Of course, none of this actually answers the question as to what data has been gathered. We don't know how sensitive the information gathered has been, or who has been involved in the data collection.
More undoubtedly to come
It feels silly to try putting a "conclusion" on an article like this, because this is undoubtedly just the beginning of the news that we're going to hear about PRISM, the companies involved, and what kind of data is being processed by the NSA and the FBI. From what we have learned, it sounds like the program is real, and quite large, but the question remains as to what the involvement is from various companies, and what data is being accessed. Unfortunately, right now, we're stuck in the spot where The Washington Post is claiming one thing, and almost every company named in the report has denied involvement. We may find out more in time, but we can't say for sure right now what's going on. But, we will certainly stay on top of this story and bring you the latest as it comes in.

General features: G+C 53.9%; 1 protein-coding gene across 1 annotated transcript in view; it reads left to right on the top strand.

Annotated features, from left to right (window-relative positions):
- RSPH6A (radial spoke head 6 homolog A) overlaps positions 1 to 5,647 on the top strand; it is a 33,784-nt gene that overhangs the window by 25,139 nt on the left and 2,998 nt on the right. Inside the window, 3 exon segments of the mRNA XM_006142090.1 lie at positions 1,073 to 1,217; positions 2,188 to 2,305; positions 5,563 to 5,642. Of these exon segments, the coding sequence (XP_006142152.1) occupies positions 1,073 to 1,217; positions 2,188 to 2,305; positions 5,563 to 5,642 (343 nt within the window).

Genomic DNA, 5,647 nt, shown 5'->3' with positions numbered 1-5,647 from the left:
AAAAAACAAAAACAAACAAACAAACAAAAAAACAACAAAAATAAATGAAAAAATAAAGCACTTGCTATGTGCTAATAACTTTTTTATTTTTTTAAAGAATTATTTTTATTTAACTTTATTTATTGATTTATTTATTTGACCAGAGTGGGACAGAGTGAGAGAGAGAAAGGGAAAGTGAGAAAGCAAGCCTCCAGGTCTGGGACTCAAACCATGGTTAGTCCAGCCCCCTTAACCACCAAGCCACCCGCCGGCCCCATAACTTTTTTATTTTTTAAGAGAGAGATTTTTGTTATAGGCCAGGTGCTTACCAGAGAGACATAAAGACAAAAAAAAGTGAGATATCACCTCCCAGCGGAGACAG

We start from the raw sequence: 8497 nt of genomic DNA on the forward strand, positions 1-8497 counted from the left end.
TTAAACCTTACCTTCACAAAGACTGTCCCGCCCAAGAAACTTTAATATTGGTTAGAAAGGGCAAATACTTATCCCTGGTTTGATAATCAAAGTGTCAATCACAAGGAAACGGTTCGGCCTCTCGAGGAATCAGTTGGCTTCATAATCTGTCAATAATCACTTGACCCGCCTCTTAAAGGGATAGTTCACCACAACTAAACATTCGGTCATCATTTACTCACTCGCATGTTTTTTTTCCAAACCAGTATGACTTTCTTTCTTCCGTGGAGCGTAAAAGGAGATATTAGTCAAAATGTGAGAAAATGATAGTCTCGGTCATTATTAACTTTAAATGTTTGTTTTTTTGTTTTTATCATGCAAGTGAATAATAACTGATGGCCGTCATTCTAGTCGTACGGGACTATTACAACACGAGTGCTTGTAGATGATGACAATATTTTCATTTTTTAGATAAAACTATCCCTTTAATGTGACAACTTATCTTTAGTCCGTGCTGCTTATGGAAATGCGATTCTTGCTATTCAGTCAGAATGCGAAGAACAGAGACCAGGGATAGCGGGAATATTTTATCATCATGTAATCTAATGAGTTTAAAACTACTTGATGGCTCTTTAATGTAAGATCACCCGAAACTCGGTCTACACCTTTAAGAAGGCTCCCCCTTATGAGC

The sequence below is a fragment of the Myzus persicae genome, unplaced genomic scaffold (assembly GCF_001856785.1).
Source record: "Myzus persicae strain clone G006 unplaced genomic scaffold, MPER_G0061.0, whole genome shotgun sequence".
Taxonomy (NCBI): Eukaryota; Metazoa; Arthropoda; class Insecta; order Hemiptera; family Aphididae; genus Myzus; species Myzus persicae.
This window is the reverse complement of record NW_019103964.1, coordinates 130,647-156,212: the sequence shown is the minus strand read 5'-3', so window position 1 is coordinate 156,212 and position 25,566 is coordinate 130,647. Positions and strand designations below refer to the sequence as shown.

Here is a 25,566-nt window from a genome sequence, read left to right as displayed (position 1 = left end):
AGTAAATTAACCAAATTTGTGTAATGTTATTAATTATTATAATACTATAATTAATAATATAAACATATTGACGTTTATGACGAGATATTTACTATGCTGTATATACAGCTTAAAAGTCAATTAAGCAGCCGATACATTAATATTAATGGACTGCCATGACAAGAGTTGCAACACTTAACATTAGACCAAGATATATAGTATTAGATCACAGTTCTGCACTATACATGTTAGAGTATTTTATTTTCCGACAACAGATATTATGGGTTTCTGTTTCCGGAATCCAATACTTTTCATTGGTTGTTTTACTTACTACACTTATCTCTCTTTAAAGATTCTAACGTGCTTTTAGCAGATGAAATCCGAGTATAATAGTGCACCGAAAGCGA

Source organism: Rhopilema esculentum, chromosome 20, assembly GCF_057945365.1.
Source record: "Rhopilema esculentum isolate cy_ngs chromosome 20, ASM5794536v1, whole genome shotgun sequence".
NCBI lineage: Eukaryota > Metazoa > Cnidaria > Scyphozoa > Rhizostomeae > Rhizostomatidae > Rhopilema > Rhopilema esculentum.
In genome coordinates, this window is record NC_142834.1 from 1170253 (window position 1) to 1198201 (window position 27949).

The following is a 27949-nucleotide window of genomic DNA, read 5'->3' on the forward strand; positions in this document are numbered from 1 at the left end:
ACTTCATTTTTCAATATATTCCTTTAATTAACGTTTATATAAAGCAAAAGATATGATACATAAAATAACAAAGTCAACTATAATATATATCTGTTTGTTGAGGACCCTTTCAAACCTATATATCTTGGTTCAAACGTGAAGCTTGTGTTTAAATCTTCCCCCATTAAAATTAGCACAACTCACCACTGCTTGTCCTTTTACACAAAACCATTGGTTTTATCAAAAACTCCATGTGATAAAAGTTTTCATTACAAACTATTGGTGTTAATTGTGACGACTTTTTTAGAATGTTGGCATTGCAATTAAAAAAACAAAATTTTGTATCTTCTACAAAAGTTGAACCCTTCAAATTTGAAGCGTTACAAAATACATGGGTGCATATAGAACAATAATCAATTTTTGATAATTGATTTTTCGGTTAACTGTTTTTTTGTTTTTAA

*Update* The Director of National Intelligence has come out saying that the report from The Washington Post, and the report by The Guardian "contain numerous inaccuracies". He has confirmed that there is data collection happening, but insists that the public's civil liberties are being protected.